If both Chicago teams were winning or interesting, newspapers would devote roughly the same resources, depending on their game times’ relationship to the deadlines of that day. Conversely, both teams would receive less coverage if they were out of the race in the final month. The downtown papers would pull their writers off the road, while deploying backup scribes to cover some of the remaining home games.
But the Sox in mid-century were never shortchanged by the city’s sports columnists. Pro-Sox opinionists always had a clear plurality in the market.
Sports writer Dave Condon coverage hijinks
Depicted with a big stogie in his column photo, adopted South Sider Condon, a New Mexico native and former Notre Dame tennis player, was wired into the city’s sports elite. He broke stories of ownership changes and resignations, such as John Allyn’s elevation in Sox ownership in 1969 and Stu Holcomb’s forced departure in mid-1973. But in the process of huddling with the rich and powerful, Condon rarely criticized his subjects, most jarringly during a Wrigley Building lunch in August 1968. Boothmate Phil Wrigley astoundingly said sometimes an owner would prefer to finish second due to the stresses of winning, among other nonsensical proclamations. No skeptical or questioning words came from Condon in the resulting column.
Condon also injected himself into the stories, such as posing for handshakes with John Allyn at his ownership announcement in a lead Tribune Sports front page photo. After hoisting a few the night before with Charlie Finley, another confidant, Condon donned a blond wig and draped a pantsuit over his 260-pound frame. He mimicked Morganna the Kissing Bandit, to buss the A’s Joe Rudi at first base (generating a five-photo sequence on the Tribune Sports front page) July 2, 1970 at Comiskey Park. Ethics and professionalism were far different a half-century ago.
Native South Sider Bill Gleason, a Parker High School alum, confined his whimsy to columns in the afternoon Chicago’s American and the morning tabloid Sun-Times before finishing his career with the suburban Daily Southtown in the 1990s. In 1974, Gleason founded the well-remembered “Sportswriters” on WGN Radio. later syndicated on TV. He positioned himself as the advocate of the beer-drinking South Side fans. He’d write that “all Cubs fans come from Peoria because that’s where their broadcasters come from” while excusing the team’s stumblebum baseball-operations mismanagement as Phil Wrigley playing jokes on fans and media.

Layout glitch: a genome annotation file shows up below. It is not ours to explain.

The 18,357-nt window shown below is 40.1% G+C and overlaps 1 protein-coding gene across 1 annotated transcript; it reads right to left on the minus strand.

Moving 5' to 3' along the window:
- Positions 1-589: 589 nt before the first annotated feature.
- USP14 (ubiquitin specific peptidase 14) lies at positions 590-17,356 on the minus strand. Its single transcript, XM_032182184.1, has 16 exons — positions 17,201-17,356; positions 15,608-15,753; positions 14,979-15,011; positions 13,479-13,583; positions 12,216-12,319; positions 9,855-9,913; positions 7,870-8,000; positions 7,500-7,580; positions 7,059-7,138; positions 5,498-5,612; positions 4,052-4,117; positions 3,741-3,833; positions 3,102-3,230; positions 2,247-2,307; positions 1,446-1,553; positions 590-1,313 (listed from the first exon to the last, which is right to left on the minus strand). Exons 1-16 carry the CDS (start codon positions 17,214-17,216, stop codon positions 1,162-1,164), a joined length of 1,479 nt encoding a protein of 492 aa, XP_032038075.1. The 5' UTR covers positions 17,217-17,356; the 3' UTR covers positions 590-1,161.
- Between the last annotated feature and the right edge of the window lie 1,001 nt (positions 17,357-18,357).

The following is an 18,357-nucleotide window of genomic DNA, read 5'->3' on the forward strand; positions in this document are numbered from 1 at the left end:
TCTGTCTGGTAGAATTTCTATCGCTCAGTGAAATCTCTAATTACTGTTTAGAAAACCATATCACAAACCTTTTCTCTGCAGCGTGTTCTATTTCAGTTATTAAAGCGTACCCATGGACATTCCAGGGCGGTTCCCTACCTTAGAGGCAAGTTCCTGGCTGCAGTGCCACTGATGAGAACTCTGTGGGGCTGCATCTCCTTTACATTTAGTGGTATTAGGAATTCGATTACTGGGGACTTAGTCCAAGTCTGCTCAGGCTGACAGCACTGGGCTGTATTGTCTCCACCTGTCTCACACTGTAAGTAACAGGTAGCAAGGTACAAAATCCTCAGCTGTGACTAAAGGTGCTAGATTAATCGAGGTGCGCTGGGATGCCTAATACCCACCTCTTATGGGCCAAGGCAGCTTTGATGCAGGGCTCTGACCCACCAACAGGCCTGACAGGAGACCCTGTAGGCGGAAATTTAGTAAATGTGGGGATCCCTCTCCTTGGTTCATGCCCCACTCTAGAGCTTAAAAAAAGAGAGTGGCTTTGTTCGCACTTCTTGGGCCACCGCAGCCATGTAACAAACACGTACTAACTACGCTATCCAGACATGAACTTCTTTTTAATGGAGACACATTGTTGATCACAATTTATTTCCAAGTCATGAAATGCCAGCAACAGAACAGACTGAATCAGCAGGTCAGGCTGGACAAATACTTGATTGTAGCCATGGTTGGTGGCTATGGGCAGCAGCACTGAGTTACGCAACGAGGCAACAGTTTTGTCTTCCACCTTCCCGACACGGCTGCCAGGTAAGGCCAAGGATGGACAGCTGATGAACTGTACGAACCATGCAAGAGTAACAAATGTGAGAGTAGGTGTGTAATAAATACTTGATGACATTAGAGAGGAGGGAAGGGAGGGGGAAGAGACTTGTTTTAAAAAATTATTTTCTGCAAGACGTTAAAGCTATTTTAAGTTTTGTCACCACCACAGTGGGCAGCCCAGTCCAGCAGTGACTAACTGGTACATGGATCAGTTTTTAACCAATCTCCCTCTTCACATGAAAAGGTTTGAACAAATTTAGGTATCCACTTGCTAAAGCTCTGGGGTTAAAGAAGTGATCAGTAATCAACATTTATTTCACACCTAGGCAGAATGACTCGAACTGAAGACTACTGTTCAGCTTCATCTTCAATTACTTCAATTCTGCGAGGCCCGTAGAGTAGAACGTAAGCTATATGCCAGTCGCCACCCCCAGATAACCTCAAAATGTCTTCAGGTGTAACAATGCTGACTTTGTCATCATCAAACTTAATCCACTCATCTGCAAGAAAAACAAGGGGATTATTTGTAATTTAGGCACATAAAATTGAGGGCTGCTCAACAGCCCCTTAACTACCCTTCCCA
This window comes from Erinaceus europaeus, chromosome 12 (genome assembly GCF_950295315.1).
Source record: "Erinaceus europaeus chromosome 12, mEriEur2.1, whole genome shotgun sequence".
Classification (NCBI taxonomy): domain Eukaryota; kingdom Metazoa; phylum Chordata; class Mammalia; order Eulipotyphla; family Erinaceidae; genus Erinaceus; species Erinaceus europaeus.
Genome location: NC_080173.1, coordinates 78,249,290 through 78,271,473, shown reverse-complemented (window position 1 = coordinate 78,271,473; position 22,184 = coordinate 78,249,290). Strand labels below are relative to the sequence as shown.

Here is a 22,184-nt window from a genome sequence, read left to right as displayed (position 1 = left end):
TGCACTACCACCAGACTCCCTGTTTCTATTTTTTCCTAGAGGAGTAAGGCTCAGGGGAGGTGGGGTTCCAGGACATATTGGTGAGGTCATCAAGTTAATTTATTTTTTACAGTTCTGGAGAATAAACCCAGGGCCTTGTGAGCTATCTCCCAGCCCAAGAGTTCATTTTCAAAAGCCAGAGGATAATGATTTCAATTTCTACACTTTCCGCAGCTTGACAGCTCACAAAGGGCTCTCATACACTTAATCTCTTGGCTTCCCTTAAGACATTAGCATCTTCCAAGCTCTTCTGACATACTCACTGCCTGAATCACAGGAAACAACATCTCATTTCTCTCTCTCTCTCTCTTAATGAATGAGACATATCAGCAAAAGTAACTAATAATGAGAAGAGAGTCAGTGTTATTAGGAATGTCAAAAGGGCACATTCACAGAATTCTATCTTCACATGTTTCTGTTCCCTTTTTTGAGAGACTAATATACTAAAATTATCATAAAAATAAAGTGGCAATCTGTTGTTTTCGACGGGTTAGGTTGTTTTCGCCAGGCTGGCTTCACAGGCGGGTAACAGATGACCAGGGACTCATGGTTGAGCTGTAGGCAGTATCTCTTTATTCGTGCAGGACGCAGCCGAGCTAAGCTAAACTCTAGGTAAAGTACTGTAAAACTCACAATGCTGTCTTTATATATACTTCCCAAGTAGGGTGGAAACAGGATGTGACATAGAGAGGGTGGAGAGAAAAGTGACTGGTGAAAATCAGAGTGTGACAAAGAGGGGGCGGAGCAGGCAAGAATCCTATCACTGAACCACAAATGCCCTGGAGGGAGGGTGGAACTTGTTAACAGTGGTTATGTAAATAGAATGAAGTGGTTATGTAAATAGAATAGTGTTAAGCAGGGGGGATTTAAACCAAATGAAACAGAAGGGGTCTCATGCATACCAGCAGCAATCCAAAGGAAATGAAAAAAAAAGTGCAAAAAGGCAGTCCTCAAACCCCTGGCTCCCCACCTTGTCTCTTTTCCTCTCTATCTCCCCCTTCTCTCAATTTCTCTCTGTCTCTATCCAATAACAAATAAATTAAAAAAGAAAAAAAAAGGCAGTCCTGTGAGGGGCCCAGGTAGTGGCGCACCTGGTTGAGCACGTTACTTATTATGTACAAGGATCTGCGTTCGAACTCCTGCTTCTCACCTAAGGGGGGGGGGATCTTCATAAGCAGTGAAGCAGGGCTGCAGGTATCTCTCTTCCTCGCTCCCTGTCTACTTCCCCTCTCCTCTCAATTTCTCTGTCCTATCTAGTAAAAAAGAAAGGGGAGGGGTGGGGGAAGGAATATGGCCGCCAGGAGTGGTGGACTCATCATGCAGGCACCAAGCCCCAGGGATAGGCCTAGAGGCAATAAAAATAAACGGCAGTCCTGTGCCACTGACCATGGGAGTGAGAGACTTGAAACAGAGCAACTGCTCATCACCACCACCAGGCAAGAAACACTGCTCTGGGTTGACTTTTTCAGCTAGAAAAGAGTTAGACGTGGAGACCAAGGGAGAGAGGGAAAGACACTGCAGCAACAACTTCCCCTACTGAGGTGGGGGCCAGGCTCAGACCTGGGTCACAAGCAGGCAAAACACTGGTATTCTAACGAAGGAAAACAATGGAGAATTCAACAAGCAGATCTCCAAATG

The sainted afternoon Daily News, a “writers’ paper”, was led by White Sox-friendly John P. Carmichael with his Barber Shop column and John Justin Smith. Carmichael went to work for the Sox after his retirement from newspapering. Jerome Holtzman, Chicago’s most famous beat writer for the Sun-Times and Tribune who’d eventually serve as Major League Baseball’s official historian, grew up as a Sox fan on Chicago’s West Side in the 1930s.
Only Rick Talley, hailing from far downstate Pinckneyville in Whitey Herzog country, was an avowed Cubs fan. Talley did not arrive in town until 1968 to become lead sports columnist of the American, then its successor tabloid, Chicago Today.
The great Mike Royko, with bigger fish to fry, couldn’t focus on sports
The work of Mike Royko, the greatest Chicago columnist of them all, did not appear on the sports pages. But he was local journalism’s biggest professed Cubs fan. Royko sometimes played the Cubs for laughs with alter ego Slats Grobnik and his team quizzes. Yet in his Page 3 role in the Daily News, and later in the Sun-Times and Tribune, Royko mostly wrote about Major Richard J. Daley’s Democratic machine and the absurdities of politics and society. He could not focus on sports.